indicating an error.
Since the external data pbuf can have the payload
allocated from anywhere in memory, it is no longer
valid to merely check for the modified payload
pointer being less than the end of the pbuf struct.
The buffer member of the pbuf struct was added to
facilitate this error check. When the payload
is initially set, either during pbuf allocation or,
as in the case of ROM and EXT type pbufs, after
the fact, the buffer member is set pointing to
the start of the payload region. Subsequent calls
to pbuf_header will compare the modified payload
pointer to the buffer pointer. If the payload
is ever less than the buffer value, the payload
pointer has been backed up too far and an error
It can be argued that the payload pointer should
also be checked to make sure it hasn't been set
beyond the end of the payload:
(u8_t*)(pbuf->payload) >= (u8_t*)(pbuf->buffer) + pbuf->len
However, since the original pbuf_haeder didn't
contain this check, I didn't add it.
Previously, the payload member of ROM type pbufs
were set by directly accessing the structure
member. Since the new structure requires that two
members be set, I added a function,
void pbuf_set_payload (struct pbuf* p, void* buf);
to do this. The function checks for a pbuf of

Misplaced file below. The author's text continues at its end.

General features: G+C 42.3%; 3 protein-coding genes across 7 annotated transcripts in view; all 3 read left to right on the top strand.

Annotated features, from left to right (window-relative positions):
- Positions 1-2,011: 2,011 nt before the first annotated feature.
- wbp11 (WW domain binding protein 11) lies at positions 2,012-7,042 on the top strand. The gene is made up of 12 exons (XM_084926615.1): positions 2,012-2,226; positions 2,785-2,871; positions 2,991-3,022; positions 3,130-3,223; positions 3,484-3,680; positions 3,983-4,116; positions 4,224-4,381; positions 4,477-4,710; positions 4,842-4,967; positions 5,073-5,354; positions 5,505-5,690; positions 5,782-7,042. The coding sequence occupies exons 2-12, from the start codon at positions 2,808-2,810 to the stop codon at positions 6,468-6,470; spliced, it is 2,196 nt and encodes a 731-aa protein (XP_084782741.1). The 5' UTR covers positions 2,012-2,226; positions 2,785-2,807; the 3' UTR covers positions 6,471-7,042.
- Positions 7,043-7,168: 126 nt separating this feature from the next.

type ROM or EXT and sets both the payload and
buffer members of the pbuf struct to be the value
passed in (buf).
The pbuf_realloc and pbuf_free functions were
updated to check for EXT type pbufs which are
treated identically to ROM type pbufs.
Application Memory Management
No memory management is required for ROM type
pbufs since the application memory is assumed
to be static, read only memory. The memory
for the new external pbufs, however, needs to
be managed by the application. Since the header
information is contained in the application
buffer, it seemed safest to me to manage the
application buffer and the pbuf structure
To do this, I increment the pbuf reference count
immediately when it is allocated by the ISR and
add the pbuf to a list maintained by the driver
software. Since I'm using the raw API, the pbuf
gets passed to the application code, not just the
input data. When the application is finished with
the pbuf, it calls pbuf_free which decrements the
reference count but the count should never reach
After each input packet has been processed, I
call a function which scans the list of input pbufs.
Whenever a pbuf is found with a reference count of
one, it is assumed that the application is done with
the data associated with the pbuf and it is finally
freed by a call to pbuf_free. If the application is
very slow in processing the input data, this could
result in lost packets since there may not be a
pbuf available when a new packet comes in. This is
not expected to be a problem in the target system,
As has been discussed on the mail list recently,
specifically with respect to UDP packets, there
are similar issues associated with zero copy output.
Pbufs of type ROM should be adequate for managing
the output data but some type of coordination is
needed between the the application code and the
the driver code to be sure that pbufs are freed
appropriately and application memory leaks are
prevented. Again, using the raw API facilitates
this since the application code deals directly
with the pbufs.
Description: Card for Marc Wells